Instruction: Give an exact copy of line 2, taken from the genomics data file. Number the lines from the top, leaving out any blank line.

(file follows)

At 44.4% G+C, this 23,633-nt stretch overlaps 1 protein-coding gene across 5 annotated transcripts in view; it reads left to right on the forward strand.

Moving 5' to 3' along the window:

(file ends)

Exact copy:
Moving 5' to 3' along the window: